A sliver of Mercy Hospital Joplin’s parking lot was all cheers Thursday afternoon as the birth of a baby boy brought a celebratory end to a unique vigil that, for all intents and purposes, resembled a tailgate party.
Throughout most of the day, Lynn and Steve Onstot sat waiting for the moment when their oldest daughter, Sarah, gave birth to their grandson.
It’s a common enough scene played out across untold hospital waiting rooms each year. Except for 2020, that is. Thanks to the COVID-19 pandemic, in which patients — yes, even expecting mothers — are allowed just a lone visitor with them, Lynn, Steve and their youngest daughter, Monica, had to do their nail biting in a nontraditional location: the hospital’s parking lot.
From their vantage point — bundled up against the cold wind, sitting in their folding chairs — they could peer up at the fourth-floor window of their daughter’s hospital room. By using binoculars, Lynn could periodically see their son-in-law, Jerrod Swearingen, waving to them from the window.
The idea to tailgate in the hospital’s parking lot was Monica’s idea, after she watched a family do something similar in an online video.
“We already knew at the beginning of the summer that just one person could be in the room with Sarah, so that’s when I sent the idea to (Lynn and Steve),” Monica said. “I sent it mostly as a joke at first — it seemed like something my family would do. And they ended up liking the idea.
“We knew what room she was in, and so we picked a spot where we knew she could (look down) and see us,” she Monica said.
They found out about Sarah’s pregnancy in early March, right as the initial COVID-19 wave was sweeping across America’s major cities. Nine months later, with a second wave washing over the area, the Joplin family has had to adapt to the so-called “new norm.”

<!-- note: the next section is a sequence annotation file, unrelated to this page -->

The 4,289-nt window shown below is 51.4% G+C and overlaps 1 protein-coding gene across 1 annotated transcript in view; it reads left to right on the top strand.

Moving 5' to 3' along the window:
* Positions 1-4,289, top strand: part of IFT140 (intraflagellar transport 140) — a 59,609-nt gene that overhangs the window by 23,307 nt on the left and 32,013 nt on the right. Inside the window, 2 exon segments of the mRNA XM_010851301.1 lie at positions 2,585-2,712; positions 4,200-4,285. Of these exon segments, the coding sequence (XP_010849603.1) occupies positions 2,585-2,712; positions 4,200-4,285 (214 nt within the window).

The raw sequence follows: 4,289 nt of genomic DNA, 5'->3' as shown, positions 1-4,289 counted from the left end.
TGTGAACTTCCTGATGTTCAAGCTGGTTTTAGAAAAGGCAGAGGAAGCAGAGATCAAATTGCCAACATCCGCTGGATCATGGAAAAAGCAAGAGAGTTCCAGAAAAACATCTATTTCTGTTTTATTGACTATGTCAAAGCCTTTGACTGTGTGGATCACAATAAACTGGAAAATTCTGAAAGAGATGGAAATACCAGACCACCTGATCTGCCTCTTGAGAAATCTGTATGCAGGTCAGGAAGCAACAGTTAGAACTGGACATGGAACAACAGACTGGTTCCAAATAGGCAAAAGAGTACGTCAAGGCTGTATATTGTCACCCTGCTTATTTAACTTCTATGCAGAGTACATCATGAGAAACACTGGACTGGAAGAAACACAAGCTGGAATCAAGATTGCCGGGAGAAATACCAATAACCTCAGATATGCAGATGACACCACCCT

Sure, they could have awaited the news from the comfort of their home, Lynn said, “but we’re as close as we can get other than the waiting room. This is our waiting room.”
They’d tied blue balloons to their chairs and had placed several signs out in front with messages ranging from, “You got this,” to, “Team Swearingen.” A third sign simply instructed Sarah to push. People walking past would offer the trio congratulations, while passing cars honked their horns in support.
“We’re in it for the long haul,” Lynn said at around 4 p.m. Thursday. She’d been sitting at her spot since 10 a.m. Steve and Monica had joined her a few hours later. If the birth didn’t take place until, say, 2 a.m. Friday, so be it, Lynn said with a shrug.
“We’ll still be here,” Steve said.
Thankfully, they ended up not having to do that. Around 4:30 p.m. Thursday, Sarah gave birth to a healthy baby boy. Her parents and sister learned about it via text and pictures sent to their phones from within the hospital.
“We screamed and hugged — jumped a little, too,” Lynn said Friday morning via email. “There were some happy tears.”
Later on, after the medical staff did what they needed to do after his birth, “(Jerrod) brought him to the window — and of course we had binoculars so we all took a turn at seeing him for the first time,” she said, adding that Sarah was healthy and happy.
“We didn’t really have time to get out all the goodies I packed or get cold or anything,” Lynn said. “It truly was a great day. (We’re) so blessed.”
According to Kathy Schoech, director of the women’s and children’s services at Mercy, this was the first time since the pandemic had struck that she’s seen a family bring in their lawn chairs and hold a tailgate-like, baby watch party. Other grandparents have sat out in the parking lot inside vehicles waiting for the big moment to arrive — that has become quite common. What the Onstot family did Thursday, she said, was in one word, “awesome.” In fact, throughout the day, the Onstots’ party was “really the talk of the entire hospital.”
“We’re in the process of designating a tailgate zone — we’re having sign made up … (encouraging) families to come out and celebrate like this,” Schoech said. The tailgate zone will be located in the eastern side of the Mercy building, she said. “Some people may actually bring their grills out; we just want people to make great excitement, lots of fun and good memories out of this. Our goal is for (people) to routinely look outside and see this.”
There’s a lot of stress and lot of unhappiness taking place inside a hospital at any given moment — what took place on Thursday, Schoech said, “really brings out a lot of joy for everyone. It’s fun for the people to watch.”